Charity Voice-Mail Program
San Francisco Chronicle Page A18
Charity Voice-Mail Program Connects Homeless to The
Julie N. Lynem, Chronicle Staff Writer
Monday, November 23, 1998
Four years ago, Karen Nolan left an abusive relationship and joined the
ranks of the homeless.
But thanks to a simple telecommunications tool -- voice mail -- she
and her children did not live on San Francisco streets for long. Because
potential landlords and employers were able to call her, she found a job
and, eventually, an apartment.
Thousands of homeless people in San Mateo County will soon have the
same opportunity to keep in touch with the rest of the world through a
free voice-mail program sponsored by the Baha'i Spiritual Assembly of
San Carlos and coordinated through the Bay Area Homeless Alliance, a
nine-county group representing public and nonprofit social service
agencies and homeless service providers.
Other Baha'i sponsors are helping to install voice-mail boxes in
Alameda, Marin, Napa, Solano and Sonoma counties. The system already is
available in San Francisco, Contra Costa and Santa Clara counties.
The council, Nolan said, started its voice-mail program in the Bay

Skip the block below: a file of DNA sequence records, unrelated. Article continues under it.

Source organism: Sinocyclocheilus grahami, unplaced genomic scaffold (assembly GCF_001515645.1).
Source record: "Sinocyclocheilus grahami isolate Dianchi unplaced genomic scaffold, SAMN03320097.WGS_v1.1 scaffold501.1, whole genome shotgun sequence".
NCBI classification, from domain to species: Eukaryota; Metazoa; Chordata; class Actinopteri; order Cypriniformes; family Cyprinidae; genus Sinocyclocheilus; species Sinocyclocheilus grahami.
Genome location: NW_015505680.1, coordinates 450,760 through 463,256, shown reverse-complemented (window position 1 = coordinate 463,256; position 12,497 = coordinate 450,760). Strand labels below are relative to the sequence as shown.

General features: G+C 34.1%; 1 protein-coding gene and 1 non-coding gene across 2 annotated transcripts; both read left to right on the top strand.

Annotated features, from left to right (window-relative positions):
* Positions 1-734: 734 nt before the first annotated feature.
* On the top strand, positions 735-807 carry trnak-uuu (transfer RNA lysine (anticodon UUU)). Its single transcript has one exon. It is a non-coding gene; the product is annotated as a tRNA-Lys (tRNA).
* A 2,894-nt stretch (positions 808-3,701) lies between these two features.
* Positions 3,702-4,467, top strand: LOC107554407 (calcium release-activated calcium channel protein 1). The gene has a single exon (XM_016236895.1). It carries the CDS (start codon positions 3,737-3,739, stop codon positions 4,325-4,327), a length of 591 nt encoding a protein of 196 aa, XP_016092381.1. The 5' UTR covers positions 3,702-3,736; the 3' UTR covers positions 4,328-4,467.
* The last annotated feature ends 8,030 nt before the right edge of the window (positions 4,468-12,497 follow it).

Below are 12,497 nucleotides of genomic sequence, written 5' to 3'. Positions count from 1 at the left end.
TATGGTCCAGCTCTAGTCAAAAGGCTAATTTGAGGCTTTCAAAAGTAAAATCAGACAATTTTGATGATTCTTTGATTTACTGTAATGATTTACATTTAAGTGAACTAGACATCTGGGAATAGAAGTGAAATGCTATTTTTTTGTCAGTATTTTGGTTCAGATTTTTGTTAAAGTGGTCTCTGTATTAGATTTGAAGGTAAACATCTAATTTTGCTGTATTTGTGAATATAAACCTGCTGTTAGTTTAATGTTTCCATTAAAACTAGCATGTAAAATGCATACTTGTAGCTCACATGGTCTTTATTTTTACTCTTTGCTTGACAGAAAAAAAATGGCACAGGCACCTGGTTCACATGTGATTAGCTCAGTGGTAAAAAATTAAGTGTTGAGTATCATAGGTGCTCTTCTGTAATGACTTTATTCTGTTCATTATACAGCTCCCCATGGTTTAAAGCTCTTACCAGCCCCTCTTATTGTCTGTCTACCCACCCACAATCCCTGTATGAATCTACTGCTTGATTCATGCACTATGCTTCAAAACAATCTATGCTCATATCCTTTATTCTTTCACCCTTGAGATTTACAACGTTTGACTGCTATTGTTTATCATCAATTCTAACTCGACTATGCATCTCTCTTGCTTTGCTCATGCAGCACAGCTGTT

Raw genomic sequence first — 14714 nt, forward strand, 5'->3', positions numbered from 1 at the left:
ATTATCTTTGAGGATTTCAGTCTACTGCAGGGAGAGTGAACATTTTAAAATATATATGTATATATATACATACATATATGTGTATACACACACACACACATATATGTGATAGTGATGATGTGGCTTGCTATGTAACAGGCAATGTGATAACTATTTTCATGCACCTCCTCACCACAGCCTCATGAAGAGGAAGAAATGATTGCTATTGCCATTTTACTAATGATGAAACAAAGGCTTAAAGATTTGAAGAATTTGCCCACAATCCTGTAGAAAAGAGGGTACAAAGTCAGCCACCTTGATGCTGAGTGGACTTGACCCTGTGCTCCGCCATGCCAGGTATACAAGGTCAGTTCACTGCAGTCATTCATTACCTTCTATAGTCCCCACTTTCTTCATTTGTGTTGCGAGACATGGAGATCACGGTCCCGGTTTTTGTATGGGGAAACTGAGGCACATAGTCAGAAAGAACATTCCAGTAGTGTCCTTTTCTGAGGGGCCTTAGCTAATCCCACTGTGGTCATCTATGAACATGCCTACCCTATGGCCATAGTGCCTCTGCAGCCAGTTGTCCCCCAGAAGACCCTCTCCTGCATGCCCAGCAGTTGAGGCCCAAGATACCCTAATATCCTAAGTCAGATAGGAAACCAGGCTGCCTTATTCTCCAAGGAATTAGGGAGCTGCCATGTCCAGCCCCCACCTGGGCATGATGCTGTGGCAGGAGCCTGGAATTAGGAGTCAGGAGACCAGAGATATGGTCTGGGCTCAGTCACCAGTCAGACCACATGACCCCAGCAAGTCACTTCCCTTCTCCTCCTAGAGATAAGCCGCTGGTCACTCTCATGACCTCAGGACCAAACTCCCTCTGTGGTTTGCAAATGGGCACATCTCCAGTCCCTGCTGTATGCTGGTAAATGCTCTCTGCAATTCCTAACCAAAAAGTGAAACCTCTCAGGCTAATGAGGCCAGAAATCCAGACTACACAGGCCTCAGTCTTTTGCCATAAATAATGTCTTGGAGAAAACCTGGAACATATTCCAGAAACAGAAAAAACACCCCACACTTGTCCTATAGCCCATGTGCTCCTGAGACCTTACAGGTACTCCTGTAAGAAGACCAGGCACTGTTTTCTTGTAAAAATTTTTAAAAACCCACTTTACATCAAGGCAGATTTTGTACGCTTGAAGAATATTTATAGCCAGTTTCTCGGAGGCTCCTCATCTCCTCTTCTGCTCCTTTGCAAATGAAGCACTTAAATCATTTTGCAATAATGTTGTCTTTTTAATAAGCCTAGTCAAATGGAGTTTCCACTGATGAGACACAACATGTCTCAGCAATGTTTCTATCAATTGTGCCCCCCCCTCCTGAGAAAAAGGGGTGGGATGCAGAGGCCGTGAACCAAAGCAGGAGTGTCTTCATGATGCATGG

Area in May 1993.
Case managers will be in charge of assigning personalized voice-mail
boxes to clients at agencies where homeless people are served, said
Michael Akana, San Mateo County manager for the Bay Area Homeless
Alliance. In San Mateo County, for example, the Baha'is will work
closely with North Peninsula Neighborhood Services, one of the
alliance's service providers.
Homeless clients will be able to record their own greeting and
retrieve messages from any touch- tone phone, using a personal password.
Baha'i volunteers will coordinate the voice-mail boxes and oversee the
equipment, which was donated by APEX Voice Communications in Los
Hundreds of voice-mail boxes are expected to be put into service
next month. More will be added if necessary.
"(Telephone service) is something most people take for granted,"
Akana said. "But when you're without it, you realize how isolated you
More than 400 San Mateo County residents find themselves homeless
every night, and about 75 make their beds on the street or sleep in
cars, according to one- night counts of the homeless conducted twice
this year by the San Mateo County Center on Homelessness.
When Nolan was homeless, she sought refuge in a women's shelter. She
found hope in a small package -- in a telephone message system that
helped her begin a new life.
"It's not the same as having your own home or your own phone," she
said. "But it's better than having nothing at all."
©Copyright 1998, San Francisco Chronicle
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